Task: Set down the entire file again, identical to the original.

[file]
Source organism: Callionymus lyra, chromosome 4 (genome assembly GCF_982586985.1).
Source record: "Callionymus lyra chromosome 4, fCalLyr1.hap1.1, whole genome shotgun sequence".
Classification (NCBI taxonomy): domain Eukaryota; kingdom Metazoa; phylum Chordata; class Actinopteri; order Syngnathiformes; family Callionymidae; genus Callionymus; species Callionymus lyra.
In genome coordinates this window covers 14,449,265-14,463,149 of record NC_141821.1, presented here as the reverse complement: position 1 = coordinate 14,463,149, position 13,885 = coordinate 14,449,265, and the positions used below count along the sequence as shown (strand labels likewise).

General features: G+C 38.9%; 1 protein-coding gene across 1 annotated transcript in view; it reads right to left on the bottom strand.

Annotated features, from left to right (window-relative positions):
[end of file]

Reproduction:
Source organism: Callionymus lyra, chromosome 4 (genome assembly GCF_982586985.1).
Source record: "Callionymus lyra chromosome 4, fCalLyr1.hap1.1, whole genome shotgun sequence".
Classification (NCBI taxonomy): domain Eukaryota; kingdom Metazoa; phylum Chordata; class Actinopteri; order Syngnathiformes; family Callionymidae; genus Callionymus; species Callionymus lyra.
In genome coordinates this window covers 14,449,265-14,463,149 of record NC_141821.1, presented here as the reverse complement: position 1 = coordinate 14,463,149, position 13,885 = coordinate 14,449,265, and the positions used below count along the sequence as shown (strand labels likewise).

General features: G+C 38.9%; 1 protein-coding gene across 1 annotated transcript in view; it reads right to left on the bottom strand.

Annotated features, from left to right (window-relative positions):